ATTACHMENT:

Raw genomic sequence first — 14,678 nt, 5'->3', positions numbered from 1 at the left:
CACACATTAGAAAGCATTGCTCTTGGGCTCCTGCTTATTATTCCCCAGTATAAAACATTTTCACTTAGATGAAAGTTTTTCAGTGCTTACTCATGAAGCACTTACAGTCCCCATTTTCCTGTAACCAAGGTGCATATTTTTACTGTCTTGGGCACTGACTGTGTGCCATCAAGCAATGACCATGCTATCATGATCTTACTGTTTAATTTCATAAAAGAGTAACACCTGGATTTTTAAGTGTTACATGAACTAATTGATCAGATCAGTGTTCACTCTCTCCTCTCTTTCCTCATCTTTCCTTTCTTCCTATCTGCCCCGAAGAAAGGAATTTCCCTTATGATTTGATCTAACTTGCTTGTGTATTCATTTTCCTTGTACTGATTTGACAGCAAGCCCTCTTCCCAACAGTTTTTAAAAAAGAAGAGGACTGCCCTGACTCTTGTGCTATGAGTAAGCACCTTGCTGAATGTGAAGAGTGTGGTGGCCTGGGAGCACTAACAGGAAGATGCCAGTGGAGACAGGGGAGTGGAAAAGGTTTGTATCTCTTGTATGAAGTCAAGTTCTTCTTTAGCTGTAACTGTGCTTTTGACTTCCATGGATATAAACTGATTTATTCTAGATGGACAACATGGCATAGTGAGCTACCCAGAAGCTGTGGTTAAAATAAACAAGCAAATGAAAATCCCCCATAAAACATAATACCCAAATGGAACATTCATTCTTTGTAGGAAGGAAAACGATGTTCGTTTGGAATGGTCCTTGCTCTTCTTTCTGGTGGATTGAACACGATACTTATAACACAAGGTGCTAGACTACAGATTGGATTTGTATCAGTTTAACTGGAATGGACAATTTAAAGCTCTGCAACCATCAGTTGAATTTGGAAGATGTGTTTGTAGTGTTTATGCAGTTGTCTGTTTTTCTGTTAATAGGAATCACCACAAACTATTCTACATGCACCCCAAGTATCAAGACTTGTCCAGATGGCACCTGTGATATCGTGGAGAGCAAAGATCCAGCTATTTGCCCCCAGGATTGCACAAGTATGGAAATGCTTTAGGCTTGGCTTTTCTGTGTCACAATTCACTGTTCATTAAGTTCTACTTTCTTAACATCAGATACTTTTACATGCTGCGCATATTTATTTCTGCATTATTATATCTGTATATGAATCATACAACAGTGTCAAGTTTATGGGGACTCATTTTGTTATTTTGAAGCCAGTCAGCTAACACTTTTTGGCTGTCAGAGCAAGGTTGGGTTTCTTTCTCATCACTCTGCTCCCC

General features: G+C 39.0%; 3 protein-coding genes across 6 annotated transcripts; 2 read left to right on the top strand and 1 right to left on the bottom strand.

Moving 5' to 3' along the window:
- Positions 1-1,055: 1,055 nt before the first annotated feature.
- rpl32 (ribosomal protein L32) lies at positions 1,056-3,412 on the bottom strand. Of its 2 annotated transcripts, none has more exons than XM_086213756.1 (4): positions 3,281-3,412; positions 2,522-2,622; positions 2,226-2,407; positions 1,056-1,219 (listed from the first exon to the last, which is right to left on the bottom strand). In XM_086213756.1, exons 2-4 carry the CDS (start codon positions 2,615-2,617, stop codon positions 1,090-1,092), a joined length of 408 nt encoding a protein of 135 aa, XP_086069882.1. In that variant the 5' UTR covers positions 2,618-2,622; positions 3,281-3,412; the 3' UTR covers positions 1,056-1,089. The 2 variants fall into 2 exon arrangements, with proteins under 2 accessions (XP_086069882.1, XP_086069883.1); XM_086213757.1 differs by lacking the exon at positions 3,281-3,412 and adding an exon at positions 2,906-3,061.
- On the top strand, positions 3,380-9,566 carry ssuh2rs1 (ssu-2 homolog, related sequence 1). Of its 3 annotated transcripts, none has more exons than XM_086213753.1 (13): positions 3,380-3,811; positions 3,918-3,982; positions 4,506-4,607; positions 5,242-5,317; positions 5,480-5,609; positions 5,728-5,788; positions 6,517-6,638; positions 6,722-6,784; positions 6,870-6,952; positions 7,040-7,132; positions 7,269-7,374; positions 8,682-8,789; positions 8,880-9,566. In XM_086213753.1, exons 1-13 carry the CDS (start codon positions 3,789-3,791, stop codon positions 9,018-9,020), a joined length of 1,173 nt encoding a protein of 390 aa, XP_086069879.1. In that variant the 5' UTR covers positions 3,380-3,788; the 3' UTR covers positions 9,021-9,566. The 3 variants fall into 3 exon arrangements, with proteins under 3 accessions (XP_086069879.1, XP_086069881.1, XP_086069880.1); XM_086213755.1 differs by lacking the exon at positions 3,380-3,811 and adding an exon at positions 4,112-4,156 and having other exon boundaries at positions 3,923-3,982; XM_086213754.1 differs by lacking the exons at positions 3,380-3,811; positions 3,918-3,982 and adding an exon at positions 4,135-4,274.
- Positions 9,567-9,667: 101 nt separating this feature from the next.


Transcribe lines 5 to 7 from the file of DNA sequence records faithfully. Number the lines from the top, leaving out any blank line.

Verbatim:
- Positions 1-1,055: 1,055 nt before the first annotated feature.
- rpl32 (ribosomal protein L32) lies at positions 1,056-3,412 on the bottom strand. Of its 2 annotated transcripts, none has more exons than XM_086213756.1 (4): positions 3,281-3,412; positions 2,522-2,622; positions 2,226-2,407; positions 1,056-1,219 (listed from the first exon to the last, which is right to left on the bottom strand). In XM_086213756.1, exons 2-4 carry the CDS (start codon positions 2,615-2,617, stop codon positions 1,090-1,092), a joined length of 408 nt encoding a protein of 135 aa, XP_086069882.1. In that variant the 5' UTR covers positions 2,618-2,622; positions 3,281-3,412; the 3' UTR covers positions 1,056-1,089. The 2 variants fall into 2 exon arrangements, with proteins under 2 accessions (XP_086069882.1, XP_086069883.1); XM_086213757.1 differs by lacking the exon at positions 3,281-3,412 and adding an exon at positions 2,906-3,061.
- On the top strand, positions 3,380-9,566 carry ssuh2rs1 (ssu-2 homolog, related sequence 1). Of its 3 annotated transcripts, none has more exons than XM_086213753.1 (13): positions 3,380-3,811; positions 3,918-3,982; positions 4,506-4,607; positions 5,242-5,317; positions 5,480-5,609; positions 5,728-5,788; positions 6,517-6,638; positions 6,722-6,784; positions 6,870-6,952; positions 7,040-7,132; positions 7,269-7,374; positions 8,682-8,789; positions 8,880-9,566. In XM_086213753.1, exons 1-13 carry the CDS (start codon positions 3,789-3,791, stop codon positions 9,018-9,020), a joined length of 1,173 nt encoding a protein of 390 aa, XP_086069879.1. In that variant the 5' UTR covers positions 3,380-3,788; the 3' UTR covers positions 9,021-9,566. The 3 variants fall into 3 exon arrangements, with proteins under 3 accessions (XP_086069879.1, XP_086069881.1, XP_086069880.1); XM_086213755.1 differs by lacking the exon at positions 3,380-3,811 and adding an exon at positions 4,112-4,156 and having other exon boundaries at positions 3,923-3,982; XM_086213754.1 differs by lacking the exons at positions 3,380-3,811; positions 3,918-3,982 and adding an exon at positions 4,135-4,274.